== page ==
“I need these medications; a doctor prescribed them to me.”

“I’m not that bad, you’re overreacting.”

“I don’t drink as much as [other person]; he/she is the one who really needs help.”

Why they do it:

Although loved ones of addicts often find them confrontational, in reality, they often want to avoid confrontation, especially when it is about their behavior. To avoid confrontation they may get really angry to try to manipulate you into backing down or they may simply lie. Addicts rely heavily on drugs and alcohol to be able to cope with the stresses of life. Being confronted by another person is very stressful, and it is something they have a hard time dealing with. They may even try to make you believe it is your fault they are using because you confronted them in the first place.

Lies That Addicts Tell Their Loved Ones: Lies to avoid negative consequences

What it sounds like:

“I didn’t steal that”

“I can’t do it today, I’m sick”

“My car broke down; I’m not going to make it in”

Why they do it:

Addicts lie to protect themselves. They know if they tell the truth, they will have to face negative consequences-losing jobs, relationships, or even facing legal charges. It is much easier to lie than to own up to the fact that their using/drinking is affecting their everyday life and/or causing them to break the law.

Lies That Addicts Tell Their Loved Ones: Lies where they are the victim

What it sounds like:

“It’s your fault I drink/use drugs. If I didn’t have such a terrible childhood, I wouldn’t need them”

“If you had to deal with the things I have, you would be drinking too.”

Why they do it:

These are lies that the addict themselves may not even realize are lies. They may even be based on a kernel of truth. It is their way of transferring blame for their addiction to another person or situation. They love to play the victim, and will use anything negative events in their lives as an excuse to keep using or drinking. If they don’t have the responsibility for using or drinking, they also don’t have the responsibility for quitting.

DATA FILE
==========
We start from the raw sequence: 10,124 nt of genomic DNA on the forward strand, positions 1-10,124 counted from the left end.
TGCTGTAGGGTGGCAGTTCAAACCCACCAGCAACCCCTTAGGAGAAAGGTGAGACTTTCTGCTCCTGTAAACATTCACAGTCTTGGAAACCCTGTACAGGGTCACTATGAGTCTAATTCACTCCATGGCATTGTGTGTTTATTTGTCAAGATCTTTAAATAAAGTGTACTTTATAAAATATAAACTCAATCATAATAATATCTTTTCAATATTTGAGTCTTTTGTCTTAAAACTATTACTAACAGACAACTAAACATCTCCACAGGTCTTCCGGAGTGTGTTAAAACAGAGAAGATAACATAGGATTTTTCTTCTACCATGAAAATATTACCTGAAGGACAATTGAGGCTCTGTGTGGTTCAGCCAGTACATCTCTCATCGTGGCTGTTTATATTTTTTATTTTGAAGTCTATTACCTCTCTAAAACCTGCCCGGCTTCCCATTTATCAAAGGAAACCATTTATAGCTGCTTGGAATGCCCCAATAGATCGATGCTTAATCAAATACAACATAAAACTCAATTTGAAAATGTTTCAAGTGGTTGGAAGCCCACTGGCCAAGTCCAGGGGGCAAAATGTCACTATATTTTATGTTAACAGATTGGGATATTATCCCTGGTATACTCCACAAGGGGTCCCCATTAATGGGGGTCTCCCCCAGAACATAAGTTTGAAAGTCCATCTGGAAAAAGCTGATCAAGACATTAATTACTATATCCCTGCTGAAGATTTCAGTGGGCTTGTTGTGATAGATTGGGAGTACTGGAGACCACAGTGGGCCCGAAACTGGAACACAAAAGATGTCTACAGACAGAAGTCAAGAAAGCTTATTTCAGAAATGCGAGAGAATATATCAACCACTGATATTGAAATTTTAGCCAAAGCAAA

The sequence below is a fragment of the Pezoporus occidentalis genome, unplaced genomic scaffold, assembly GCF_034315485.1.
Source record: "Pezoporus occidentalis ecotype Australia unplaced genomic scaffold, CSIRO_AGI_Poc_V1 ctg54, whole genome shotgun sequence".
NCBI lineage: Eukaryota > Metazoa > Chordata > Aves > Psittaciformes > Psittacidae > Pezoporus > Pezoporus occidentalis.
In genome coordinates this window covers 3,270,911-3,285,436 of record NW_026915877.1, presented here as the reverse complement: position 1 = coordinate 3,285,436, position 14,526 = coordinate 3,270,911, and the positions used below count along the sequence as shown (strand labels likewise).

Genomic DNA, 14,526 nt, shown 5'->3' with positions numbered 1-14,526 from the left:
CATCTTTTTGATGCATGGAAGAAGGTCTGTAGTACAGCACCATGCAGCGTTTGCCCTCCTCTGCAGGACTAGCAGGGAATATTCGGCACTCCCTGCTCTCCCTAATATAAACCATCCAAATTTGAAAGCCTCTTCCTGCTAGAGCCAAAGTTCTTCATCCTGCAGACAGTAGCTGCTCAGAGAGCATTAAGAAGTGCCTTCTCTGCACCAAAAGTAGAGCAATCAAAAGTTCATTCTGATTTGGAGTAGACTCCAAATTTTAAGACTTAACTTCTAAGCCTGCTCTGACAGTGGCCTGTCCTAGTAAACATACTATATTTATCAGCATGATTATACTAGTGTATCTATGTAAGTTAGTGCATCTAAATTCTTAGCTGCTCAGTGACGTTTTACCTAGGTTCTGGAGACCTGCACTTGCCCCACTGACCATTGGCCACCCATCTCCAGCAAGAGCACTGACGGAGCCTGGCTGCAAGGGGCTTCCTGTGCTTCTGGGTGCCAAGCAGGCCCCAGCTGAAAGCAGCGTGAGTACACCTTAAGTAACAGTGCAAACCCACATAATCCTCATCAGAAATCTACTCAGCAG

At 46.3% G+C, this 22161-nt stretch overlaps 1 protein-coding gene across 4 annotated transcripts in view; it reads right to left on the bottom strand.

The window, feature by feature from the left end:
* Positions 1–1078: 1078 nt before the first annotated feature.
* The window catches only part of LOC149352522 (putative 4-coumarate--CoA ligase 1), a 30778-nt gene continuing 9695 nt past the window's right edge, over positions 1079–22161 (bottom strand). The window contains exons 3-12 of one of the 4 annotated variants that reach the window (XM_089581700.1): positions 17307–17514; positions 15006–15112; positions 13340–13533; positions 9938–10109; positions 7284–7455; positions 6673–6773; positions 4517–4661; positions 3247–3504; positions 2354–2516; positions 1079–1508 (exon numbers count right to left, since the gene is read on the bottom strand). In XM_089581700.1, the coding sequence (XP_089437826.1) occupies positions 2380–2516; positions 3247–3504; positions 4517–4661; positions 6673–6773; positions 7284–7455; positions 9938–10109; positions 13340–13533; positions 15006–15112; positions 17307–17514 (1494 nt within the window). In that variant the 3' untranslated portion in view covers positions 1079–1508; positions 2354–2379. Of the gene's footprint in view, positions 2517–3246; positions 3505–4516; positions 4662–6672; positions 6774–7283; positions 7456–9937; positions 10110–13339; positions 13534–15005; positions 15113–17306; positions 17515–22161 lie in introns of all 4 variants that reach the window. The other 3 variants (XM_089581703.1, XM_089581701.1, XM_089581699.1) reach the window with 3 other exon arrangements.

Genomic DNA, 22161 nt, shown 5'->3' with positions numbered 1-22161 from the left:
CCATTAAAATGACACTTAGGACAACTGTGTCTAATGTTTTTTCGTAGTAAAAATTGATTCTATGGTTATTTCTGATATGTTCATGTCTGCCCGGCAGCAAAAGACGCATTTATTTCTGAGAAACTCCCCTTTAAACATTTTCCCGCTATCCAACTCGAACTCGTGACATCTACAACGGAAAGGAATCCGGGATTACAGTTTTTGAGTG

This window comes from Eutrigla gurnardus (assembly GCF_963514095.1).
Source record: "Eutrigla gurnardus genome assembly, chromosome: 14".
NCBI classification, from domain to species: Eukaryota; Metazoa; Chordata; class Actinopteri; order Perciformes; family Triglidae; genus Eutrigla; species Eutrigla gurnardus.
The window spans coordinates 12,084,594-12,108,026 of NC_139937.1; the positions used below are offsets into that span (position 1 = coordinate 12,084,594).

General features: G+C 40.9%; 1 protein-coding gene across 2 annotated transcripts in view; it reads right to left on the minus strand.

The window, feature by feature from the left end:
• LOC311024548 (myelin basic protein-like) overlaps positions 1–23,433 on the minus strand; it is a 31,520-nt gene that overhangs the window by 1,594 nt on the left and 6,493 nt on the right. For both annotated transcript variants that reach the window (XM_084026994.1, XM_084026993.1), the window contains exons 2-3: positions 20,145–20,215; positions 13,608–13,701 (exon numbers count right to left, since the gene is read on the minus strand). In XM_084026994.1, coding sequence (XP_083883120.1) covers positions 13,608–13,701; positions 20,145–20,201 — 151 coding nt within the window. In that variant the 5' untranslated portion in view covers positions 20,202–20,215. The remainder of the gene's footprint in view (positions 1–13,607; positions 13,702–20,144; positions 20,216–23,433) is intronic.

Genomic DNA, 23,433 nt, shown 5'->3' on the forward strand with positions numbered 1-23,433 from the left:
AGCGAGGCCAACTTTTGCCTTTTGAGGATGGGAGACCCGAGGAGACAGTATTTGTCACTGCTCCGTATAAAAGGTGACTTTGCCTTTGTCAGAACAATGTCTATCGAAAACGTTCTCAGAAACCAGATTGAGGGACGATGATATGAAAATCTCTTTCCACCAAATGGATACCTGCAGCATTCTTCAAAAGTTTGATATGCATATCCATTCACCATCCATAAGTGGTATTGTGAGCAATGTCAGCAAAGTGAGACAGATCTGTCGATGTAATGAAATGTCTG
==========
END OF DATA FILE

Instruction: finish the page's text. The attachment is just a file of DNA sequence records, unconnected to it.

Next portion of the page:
How Can I Find My Higher Power?

How can I find my higher power?

How can I find my higher power?

Finding your higher power is a deeply personal experience. Everyone finds their higher power in a different way. Some people have what they call a “moment of clarity” or a “white light experience” where they can finally see the world with clear eyes, and they know there is something bigger than them out there. Other people slowly start to notice things in their life getting better or the beauty around them, and they find their higher power from there.

For me, finding a higher power was a long process. I had been raised in a Catholic family, but as I grew up, I had rejected the idea of God. I studied science, and I loved math. I thought that belief in God wasn’t rational, so I abandoned it completely. In my mind, there was science and then there was religion, and they were mutually exclusive. I had been raised to believe that you either believed in the Catholic version of God, or you didn’t believe at all. I chose not believing at all. “Spirituality” to me, was just another word for religion.

When I came into the rooms of Alcoholics Anonymous, I resented the fact that the word “God” was part of the steps. You may as well have told me that Santa Clause was going to come fix my alcoholism. It didn’t make any sense. Alcoholism is a medical disease, there are symptoms and progression. How on earth was some higher power going to cure it?

I didn’t last long that first time through Alcoholics Anonymous. As worldly and intelligent as I thought I was, I couldn’t open my mind even a little on the subject of spirituality.

Two things happened at this point in the process of finding my higher power: My addiction became much, much worse and the world around me began to change.

The drugs stopped working for me. I was having to do more and more to get the same relief. I started experiencing some heavy consequences. I lost my job, my relationship, and the trust of my family. But the worst consequences were the emotional ones. I was utterly miserable. I was restless, irritable, and discontent. I hated myself and my life, and I was desperate. The desperation allowed me to get to a point where I was willing to try anything, even finding a higher power, to experience some relief.

The world began to change as well. Spirituality was no longer regulated to the outskirts in my life. People around me began to talk about holistic medicine and the value of meditation. They practiced yoga and paid more attention to the food they were eating. “Organic” food and products were no longer something I associated with hippies out in California. Books like “The Secret” became bestsellers seemingly overnight.

I began to see that spirituality is possible, even without religion. I started my quest to find my higher power with two basic ideas:

1. I was not the most powerful thing in the world, and outside events were beyond my control.

2. When I live a life based on spiritual principles like honesty, acceptance, open-mindedness, and service, and willingness, things got better.

My quest for a higher power has evolved since then, in ways I can’t adequately explain. I am now comfortable calling my higher power “God.” I have a relationship with my higher power, with nature, and with other people that I cultivate on a daily basis. I also haven’t felt a need to pick up a drug or drink in almost two years.